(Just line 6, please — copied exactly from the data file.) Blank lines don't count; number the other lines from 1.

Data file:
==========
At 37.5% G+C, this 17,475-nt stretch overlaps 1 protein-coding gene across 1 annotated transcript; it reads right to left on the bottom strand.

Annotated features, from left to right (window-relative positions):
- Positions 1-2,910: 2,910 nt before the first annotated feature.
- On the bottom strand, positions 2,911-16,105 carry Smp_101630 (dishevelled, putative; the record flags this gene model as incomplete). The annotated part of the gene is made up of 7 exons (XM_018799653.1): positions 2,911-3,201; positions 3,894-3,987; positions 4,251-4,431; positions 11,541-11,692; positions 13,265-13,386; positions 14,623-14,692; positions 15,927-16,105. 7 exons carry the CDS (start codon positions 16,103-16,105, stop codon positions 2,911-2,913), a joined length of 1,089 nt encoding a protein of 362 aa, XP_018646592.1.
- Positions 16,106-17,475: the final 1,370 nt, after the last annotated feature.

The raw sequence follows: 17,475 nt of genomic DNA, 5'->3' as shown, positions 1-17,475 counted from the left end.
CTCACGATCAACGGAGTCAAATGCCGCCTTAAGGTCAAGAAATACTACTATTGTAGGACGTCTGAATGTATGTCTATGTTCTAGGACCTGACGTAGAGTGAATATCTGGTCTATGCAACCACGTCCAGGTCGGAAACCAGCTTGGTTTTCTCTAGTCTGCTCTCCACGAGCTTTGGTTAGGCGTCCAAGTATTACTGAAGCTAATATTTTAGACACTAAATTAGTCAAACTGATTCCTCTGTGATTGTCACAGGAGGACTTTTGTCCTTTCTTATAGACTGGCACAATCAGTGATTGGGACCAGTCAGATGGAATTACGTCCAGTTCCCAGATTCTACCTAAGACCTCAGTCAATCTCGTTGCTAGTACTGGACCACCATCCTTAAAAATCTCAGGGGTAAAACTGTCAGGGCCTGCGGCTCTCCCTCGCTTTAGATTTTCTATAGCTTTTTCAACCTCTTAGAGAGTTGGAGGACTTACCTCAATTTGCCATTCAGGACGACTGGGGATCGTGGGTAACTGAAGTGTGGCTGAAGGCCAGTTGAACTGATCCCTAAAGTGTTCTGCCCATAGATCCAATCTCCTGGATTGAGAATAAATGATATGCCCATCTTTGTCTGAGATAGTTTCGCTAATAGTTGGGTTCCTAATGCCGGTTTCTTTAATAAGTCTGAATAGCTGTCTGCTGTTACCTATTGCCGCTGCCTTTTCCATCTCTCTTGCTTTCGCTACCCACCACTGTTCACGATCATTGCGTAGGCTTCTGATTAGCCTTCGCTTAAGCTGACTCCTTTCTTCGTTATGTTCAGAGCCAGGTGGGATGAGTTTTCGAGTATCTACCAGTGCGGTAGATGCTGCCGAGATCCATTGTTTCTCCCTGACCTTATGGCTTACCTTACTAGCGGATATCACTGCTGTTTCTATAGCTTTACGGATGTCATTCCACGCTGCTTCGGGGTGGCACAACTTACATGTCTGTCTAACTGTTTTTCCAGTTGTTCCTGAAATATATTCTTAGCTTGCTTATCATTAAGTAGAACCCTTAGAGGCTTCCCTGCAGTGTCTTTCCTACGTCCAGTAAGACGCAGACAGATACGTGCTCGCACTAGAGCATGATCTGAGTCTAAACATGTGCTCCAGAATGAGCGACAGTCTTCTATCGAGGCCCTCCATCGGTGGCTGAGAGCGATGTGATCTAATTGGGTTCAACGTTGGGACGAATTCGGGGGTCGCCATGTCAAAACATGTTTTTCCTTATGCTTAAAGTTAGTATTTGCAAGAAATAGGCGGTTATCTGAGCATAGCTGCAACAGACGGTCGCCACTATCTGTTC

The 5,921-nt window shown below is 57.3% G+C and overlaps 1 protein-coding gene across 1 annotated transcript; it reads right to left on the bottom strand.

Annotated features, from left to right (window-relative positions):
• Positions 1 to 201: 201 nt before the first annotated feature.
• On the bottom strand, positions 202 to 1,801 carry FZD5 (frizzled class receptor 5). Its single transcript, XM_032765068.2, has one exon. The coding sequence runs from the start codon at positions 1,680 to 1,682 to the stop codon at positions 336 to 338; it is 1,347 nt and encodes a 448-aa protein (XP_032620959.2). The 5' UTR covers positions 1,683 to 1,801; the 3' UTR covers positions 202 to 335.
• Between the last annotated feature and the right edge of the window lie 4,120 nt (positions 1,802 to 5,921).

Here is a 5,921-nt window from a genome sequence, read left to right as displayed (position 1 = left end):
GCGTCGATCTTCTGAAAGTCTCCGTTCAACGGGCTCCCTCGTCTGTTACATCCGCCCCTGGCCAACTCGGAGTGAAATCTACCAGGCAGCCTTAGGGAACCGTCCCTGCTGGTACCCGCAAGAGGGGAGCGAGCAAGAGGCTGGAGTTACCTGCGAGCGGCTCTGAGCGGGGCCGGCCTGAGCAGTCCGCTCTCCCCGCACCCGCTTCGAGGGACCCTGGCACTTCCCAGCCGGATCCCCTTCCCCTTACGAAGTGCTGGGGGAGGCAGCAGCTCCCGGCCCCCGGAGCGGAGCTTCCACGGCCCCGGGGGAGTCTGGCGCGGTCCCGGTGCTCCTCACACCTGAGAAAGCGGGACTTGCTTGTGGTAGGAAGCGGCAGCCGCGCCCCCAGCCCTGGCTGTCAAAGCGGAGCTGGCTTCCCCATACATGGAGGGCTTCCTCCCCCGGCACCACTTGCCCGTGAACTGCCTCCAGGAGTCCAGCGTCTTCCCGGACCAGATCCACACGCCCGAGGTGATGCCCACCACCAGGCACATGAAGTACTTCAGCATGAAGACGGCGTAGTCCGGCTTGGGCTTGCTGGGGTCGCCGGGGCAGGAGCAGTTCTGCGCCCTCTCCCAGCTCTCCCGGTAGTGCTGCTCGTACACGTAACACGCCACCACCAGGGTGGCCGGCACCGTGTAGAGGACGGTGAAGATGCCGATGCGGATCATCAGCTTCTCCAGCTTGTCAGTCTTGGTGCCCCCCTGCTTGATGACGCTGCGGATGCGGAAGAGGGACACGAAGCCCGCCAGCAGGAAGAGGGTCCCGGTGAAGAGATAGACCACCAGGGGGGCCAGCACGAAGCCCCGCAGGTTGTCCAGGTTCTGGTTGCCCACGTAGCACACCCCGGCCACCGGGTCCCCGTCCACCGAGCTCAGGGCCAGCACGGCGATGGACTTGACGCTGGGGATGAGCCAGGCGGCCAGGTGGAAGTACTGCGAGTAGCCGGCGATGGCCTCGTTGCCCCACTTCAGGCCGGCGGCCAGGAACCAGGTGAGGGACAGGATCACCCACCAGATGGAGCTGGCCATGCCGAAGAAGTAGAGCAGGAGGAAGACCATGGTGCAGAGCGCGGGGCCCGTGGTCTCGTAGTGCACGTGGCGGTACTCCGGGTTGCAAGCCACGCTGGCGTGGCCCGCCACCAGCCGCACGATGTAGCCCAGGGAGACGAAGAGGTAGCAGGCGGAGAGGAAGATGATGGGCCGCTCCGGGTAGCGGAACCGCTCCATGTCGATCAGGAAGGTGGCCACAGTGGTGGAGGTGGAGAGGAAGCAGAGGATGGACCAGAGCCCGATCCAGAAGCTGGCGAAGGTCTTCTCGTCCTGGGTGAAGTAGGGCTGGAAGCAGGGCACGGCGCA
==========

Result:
The raw sequence follows: 17,475 nt of genomic DNA, 5'->3' as shown, positions 1-17,475 counted from the left end.